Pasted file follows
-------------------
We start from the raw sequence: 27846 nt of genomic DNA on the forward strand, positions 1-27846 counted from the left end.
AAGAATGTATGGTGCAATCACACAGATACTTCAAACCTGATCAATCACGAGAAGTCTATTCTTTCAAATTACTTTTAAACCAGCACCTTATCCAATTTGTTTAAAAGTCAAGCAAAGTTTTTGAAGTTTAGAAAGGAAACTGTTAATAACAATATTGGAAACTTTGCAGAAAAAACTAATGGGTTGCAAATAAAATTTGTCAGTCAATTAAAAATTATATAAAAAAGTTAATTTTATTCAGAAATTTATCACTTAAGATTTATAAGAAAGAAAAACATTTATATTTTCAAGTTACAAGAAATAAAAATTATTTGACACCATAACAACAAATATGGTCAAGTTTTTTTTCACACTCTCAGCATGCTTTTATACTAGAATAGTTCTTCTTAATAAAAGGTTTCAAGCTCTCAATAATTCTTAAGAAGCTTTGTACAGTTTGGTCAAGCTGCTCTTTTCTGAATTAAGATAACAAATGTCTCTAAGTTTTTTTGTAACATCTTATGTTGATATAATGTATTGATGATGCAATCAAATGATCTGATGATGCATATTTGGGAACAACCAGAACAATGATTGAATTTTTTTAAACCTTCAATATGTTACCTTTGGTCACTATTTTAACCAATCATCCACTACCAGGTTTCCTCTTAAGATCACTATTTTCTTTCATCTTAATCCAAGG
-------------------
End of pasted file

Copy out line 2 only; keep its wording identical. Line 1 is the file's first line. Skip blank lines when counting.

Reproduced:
AAGAATGTATGGTGCAATCACACAGATACTTCAAACCTGATCAATCACGAGAAGTCTATTCTTTCAAATTACTTTTAAACCAGCACCTTATCCAATTTGTTTAAAAGTCAAGCAAAGTTTTTGAAGTTTAGAAAGGAAACTGTTAATAACAATATTGGAAACTTTGCAGAAAAAACTAATGGGTTGCAAATAAAATTTGTCAGTCAATTAAAAATTATATAAAAAAGTTAATTTTATTCAGAAATTTATCACTTAAGATTTATAAGAAAGAAAAACATTTATATTTTCAAGTTACAAGAAATAAAAATTATTTGACACCATAACAACAAATATGGTCAAGTTTTTTTTCACACTCTCAGCATGCTTTTATACTAGAATAGTTCTTCTTAATAAAAGGTTTCAAGCTCTCAATAATTCTTAAGAAGCTTTGTACAGTTTGGTCAAGCTGCTCTTTTCTGAATTAAGATAACAAATGTCTCTAAGTTTTTTTGTAACATCTTATGTTGATATAATGTATTGATGATGCAATCAAATGATCTGATGATGCATATTTGGGAACAACCAGAACAATGATTGAATTTTTTTAAACCTTCAATATGTTACCTTTGGTCACTATTTTAACCAATCATCCACTACCAGGTTTCCTCTTAAGATCACTATTTTCTTTCATCTTAATCCAAGG